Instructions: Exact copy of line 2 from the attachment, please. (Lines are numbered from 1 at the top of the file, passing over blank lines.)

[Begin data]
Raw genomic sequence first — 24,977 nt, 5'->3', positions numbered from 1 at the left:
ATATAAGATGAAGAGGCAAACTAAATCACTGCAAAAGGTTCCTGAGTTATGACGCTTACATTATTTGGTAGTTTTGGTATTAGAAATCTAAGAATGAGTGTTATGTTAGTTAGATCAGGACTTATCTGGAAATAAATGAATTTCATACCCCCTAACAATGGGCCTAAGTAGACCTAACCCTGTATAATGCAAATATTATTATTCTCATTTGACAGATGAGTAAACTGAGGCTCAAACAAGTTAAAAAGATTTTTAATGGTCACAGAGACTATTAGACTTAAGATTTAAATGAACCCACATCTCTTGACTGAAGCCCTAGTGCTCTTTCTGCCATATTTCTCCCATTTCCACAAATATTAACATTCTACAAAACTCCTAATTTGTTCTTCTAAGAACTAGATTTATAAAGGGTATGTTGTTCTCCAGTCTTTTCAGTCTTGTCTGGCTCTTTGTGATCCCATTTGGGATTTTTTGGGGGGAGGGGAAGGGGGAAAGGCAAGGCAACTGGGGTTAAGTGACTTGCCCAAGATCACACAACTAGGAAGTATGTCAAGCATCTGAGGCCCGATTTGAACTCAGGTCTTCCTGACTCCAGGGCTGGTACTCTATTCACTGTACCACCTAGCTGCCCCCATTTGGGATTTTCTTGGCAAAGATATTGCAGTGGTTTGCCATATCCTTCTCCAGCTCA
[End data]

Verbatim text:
ATATAAGATGAAGAGGCAAACTAAATCACTGCAAAAGGTTCCTGAGTTATGACGCTTACATTATTTGGTAGTTTTGGTATTAGAAATCTAAGAATGAGTGTTATGTTAGTTAGATCAGGACTTATCTGGAAATAAATGAATTTCATACCCCCTAACAATGGGCCTAAGTAGACCTAACCCTGTATAATGCAAATATTATTATTCTCATTTGACAGATGAGTAAACTGAGGCTCAAACAAGTTAAAAAGATTTTTAATGGTCACAGAGACTATTAGACTTAAGATTTAAATGAACCCACATCTCTTGACTGAAGCCCTAGTGCTCTTTCTGCCATATTTCTCCCATTTCCACAAATATTAACATTCTACAAAACTCCTAATTTGTTCTTCTAAGAACTAGATTTATAAAGGGTATGTTGTTCTCCAGTCTTTTCAGTCTTGTCTGGCTCTTTGTGATCCCATTTGGGATTTTTTGGGGGGAGGGGAAGGGGGAAAGGCAAGGCAACTGGGGTTAAGTGACTTGCCCAAGATCACACAACTAGGAAGTATGTCAAGCATCTGAGGCCCGATTTGAACTCAGGTCTTCCTGACTCCAGGGCTGGTACTCTATTCACTGTACCACCTAGCTGCCCCCATTTGGGATTTTCTTGGCAAAGATATTGCAGTGGTTTGCCATATCCTTCTCCAGCTCA